Johnny Bilotta and I (Adam Teterus) love comics. There’s very little to that – we just love ‘em. Every Wednesday(and Thursday, Friday, Saturday, Sunday, Monday and Tuesday), we talk about what we’re reading. Here’s what we read just last week:
Charles Soule, Greg Scott
STORY: Here’s where Strange Attractors shines – the concept driving the book is both ambitious and significantly mind-blowing. On the surface, Soule touches upon several moving cultures of New York: the music scene, the political back-room of a stressed mayor, the daily goings-on of a city’s citizens. Peeling back the layers, we glimpse the mechanics of how these systems work together. It’s a lot to take in, honestly. We’re informed that New York is a system comprised of millions of smaller systems, all working together to power the entire state, that move and fluctuate in and out of sync.
Brilliant, scourned mathmetician Spencer Brownfield believes that he can see the systems in motion, and his direct intervention means the survival of the great machine that is New York. Think butterfly effect on a city-state scale. Lacking, though, is the deep exploration of Brownfield’s questionable sanity: I accept the possibility that he’s a genius, but I also readily received the stronger possibility that he suffers from some form of crippling OCD, caused by immense tragedy.
Johnny would have also liked to see his theories be explored in a more severe, possibly controversial angle – and I agree. The ex-professor spoke of orchestrating a “major adjustment” to “fix” New York’s out-of-balance system, and I was intrigued that this might mean he had a hand in certain city disasters, a la the “doomsday” scenario in Watchmen. Perhaps the script was too gentle to venture that course, or maybe I’m just a horrible person, but those circumstances seemed to be hinted at but aren’t taken advantage of.
ART: Greg Scott sure as hell didn’t have a simple task in illustrating the complex chaos theories that are so key to Strange Attractors, and his panels offer a mixed-bag of success and short-comings. For the most part, I like to think that Scott prevails in showing us what the hell is going on: I adored the panels depicting Heller’s “vision” of the systems in play, drawn via meandering trajectories and lines of “energy” connecting people to objects, buildings to transit systems, etc. I love these panels because they show me something that I’ve never seen.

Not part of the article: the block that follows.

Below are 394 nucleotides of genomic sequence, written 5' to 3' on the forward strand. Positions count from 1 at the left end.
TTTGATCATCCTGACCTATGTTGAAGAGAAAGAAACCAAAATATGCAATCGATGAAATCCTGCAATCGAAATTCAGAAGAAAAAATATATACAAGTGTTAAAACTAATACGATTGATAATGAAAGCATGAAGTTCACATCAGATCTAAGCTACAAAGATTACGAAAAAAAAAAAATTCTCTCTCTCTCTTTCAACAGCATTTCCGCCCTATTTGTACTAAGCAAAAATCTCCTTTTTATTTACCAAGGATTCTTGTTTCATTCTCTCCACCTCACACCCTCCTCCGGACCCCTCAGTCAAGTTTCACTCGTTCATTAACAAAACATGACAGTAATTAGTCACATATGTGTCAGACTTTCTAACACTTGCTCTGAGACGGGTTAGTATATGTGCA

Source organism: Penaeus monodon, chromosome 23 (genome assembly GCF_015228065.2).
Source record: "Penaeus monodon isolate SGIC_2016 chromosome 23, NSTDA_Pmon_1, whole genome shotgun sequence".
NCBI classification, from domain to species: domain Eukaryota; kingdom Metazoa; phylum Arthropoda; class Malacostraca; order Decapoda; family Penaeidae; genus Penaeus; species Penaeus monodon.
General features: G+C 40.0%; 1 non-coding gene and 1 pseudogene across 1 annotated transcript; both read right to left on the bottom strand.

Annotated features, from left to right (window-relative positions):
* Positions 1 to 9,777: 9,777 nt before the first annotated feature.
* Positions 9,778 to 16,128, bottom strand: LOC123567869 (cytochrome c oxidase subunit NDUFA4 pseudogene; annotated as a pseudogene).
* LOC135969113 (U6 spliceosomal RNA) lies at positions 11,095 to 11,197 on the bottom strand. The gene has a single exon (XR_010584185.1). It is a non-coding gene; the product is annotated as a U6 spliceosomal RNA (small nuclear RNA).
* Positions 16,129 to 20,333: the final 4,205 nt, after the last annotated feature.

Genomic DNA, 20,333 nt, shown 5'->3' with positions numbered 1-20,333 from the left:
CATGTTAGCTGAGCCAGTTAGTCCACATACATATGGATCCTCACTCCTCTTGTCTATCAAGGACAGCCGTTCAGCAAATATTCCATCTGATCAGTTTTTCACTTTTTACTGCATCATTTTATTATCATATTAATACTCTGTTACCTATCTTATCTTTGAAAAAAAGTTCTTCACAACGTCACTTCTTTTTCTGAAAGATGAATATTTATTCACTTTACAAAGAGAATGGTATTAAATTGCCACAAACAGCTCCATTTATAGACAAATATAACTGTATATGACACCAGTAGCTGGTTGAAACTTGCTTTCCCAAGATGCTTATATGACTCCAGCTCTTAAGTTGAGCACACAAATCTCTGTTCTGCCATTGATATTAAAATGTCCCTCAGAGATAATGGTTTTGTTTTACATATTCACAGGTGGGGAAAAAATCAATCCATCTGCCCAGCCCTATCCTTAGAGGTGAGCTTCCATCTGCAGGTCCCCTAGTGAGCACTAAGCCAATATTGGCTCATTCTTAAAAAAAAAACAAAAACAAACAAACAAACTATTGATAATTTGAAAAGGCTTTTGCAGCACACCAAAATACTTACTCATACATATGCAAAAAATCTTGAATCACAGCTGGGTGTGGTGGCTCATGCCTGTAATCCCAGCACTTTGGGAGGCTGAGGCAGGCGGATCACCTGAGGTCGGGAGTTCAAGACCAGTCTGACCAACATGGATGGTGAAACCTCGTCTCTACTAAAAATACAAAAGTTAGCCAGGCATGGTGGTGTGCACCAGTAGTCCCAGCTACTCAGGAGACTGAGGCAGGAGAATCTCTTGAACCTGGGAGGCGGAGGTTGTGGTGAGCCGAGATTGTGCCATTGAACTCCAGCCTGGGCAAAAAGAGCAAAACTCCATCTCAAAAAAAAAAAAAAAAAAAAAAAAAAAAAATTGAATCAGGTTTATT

However, Scott employs severely hard shadows in much of the book, and at times it’s rather difficult to see that’s going on. Nevermind the fact that the ultra-heady concept is tough to convey in images (this is a book about math, after all), Scott often slathers characters in total darkness, making it a chore to identify who’s who and what’s what. Brighter panels, by contrast, are a joy. True, too, that panel sequencing isn’t always consistent: the ice cream cone panels left me scratching my head, in particular. That said, Scott’s a self-taught artist and he fares well, overall.
WHAT WE LIKED: I loved a peek into the world of chaos systems and how they create the harmony we often take for granted. All mechanisms fail when strained, even if facets of the machine are seemingly random acts of tedium. One false move and you’re left with utter chaos. The fact is, because of this book, I will always consider the possibility of an entire city existing within a crackable formula as a possibility. That’s cool, and Soule is totally responsible for introducing me to that.
As for the writing, Johnny and I don’t necessarily agree, here. For me, Soule’s dialogue really works: it’s grounded, conversational, fluid, authentic. It gets the job done well, and that’s high praise considering the depth of the concept. For Johnny, there were plot-holes which left the reader a bit confused, left to make his/her own best guess as to what’s going on.
You can ignore Johnny, though. He doesn’t even read Saga.
WHAT WE DIDN’T LIKE: Some of the art was hard to follow. Greg Scott, as talented as he is, slips on a few occasions to visually navigate us through the story. The dramatic lighting used in a majority of the panels makes it hard to sort out details that convey the story. A few too many times I caught myself wondering, “did I miss a panel?” or “wait, was that supposed to be significant?”
Relationships between characters were a bit shallow, lacking weight. This isn’t so much a detractor as it is noticeable space for more of what we loved.
OUR VERDICT: Both Johnny and I don’t give a damn about New York. Seriously. As proud/loud Philly citizens, each of us had a hard time seeing through the sales-y blurbs of “I <3 NY” and the hyper-NY preface from the author. We kept reading, and I’m glad we did. Push past the typical blah of “this book is a love letter to NY!” and flip through the pages.
Strange Attactors is worth your time. It’s a quick and energetic read that presents quite enough original elements to keep you thinking about the story long after the final page. The shame, for me, is the way that the New York vibe besmirches the genuinely interested, universal implication of the core concept. That, and the cover art doesn’t get close to doing the book justice. The creative strengths of Strange Attractors seriously outweigh a few measly missteps in art direction.
Worth noting: Charles Scott was just picked up to replace Scott Snyder on DC’s Swamp Thing, and if Strange Attactors is any indication, we’ve got a lot of weird, heady theories coming Swampy’s way. That’s fine by us.
Don’t mind the cover, PICK IT UP.